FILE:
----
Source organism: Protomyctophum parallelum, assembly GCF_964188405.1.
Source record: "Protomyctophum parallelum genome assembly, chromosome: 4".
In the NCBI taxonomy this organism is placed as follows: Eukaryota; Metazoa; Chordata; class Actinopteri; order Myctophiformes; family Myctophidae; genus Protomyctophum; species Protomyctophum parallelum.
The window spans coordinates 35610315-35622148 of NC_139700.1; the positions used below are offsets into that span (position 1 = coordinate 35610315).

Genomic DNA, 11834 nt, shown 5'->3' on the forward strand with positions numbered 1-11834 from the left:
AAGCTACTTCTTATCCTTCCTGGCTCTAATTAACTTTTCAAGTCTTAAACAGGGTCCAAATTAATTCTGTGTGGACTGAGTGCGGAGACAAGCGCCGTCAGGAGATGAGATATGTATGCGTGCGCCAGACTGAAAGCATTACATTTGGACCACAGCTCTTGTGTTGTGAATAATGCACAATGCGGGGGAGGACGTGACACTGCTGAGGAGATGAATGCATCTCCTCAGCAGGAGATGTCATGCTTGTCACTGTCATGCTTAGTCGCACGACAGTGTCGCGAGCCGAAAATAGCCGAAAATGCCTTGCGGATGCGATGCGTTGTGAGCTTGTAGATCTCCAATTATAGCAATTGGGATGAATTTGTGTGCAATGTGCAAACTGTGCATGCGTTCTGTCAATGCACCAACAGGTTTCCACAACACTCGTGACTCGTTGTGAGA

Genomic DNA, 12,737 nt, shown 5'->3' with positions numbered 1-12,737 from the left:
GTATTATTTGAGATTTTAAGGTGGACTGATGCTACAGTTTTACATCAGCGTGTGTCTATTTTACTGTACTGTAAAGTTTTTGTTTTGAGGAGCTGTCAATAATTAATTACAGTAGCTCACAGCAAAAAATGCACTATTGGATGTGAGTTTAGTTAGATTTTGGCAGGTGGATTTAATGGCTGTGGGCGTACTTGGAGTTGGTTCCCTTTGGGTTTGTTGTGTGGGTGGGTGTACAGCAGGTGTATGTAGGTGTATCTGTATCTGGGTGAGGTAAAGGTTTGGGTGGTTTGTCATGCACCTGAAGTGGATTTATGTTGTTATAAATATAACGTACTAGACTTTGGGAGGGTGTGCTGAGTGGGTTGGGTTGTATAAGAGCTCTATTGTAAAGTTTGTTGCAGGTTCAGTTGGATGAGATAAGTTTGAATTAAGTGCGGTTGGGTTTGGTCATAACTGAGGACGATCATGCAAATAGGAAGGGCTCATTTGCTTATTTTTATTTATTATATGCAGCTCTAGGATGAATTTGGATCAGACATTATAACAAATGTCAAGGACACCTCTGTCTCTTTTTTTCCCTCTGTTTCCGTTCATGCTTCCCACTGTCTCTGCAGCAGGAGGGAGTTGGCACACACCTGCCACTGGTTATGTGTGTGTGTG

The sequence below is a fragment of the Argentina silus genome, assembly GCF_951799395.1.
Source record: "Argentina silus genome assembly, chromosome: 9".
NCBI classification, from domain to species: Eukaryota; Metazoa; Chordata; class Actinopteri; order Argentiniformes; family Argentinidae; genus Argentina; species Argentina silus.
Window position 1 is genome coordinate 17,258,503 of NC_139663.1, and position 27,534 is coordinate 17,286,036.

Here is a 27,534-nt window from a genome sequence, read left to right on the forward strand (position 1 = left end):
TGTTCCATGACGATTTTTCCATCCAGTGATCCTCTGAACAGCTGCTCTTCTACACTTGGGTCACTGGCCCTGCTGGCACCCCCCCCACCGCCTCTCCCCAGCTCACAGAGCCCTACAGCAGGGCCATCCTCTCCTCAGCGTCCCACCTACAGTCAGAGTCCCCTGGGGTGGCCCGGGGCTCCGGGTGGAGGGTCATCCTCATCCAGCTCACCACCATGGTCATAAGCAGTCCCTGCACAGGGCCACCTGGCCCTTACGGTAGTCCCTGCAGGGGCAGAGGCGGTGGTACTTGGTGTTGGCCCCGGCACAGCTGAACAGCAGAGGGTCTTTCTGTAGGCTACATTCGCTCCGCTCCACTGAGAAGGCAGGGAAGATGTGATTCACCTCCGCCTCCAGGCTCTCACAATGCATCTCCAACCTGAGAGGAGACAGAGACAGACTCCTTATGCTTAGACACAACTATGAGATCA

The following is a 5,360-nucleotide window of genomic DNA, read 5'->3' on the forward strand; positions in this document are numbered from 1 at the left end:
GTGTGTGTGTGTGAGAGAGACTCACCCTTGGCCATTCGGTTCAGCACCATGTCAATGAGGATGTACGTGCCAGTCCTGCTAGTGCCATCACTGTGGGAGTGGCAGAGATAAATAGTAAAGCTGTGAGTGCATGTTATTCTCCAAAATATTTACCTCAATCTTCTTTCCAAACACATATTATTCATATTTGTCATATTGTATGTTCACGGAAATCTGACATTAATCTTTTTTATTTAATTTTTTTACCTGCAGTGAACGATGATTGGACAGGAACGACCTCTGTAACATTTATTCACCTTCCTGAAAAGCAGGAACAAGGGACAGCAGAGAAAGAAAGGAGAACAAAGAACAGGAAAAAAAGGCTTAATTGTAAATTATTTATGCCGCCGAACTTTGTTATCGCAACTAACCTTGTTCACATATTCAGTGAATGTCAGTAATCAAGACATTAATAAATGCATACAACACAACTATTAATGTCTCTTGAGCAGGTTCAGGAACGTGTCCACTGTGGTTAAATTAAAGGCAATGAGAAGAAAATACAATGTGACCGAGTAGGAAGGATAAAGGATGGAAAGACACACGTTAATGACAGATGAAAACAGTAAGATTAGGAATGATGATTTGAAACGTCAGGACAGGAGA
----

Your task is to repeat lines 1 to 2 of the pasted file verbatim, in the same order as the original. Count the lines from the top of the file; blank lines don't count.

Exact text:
Source organism: Protomyctophum parallelum, assembly GCF_964188405.1.
Source record: "Protomyctophum parallelum genome assembly, chromosome: 4".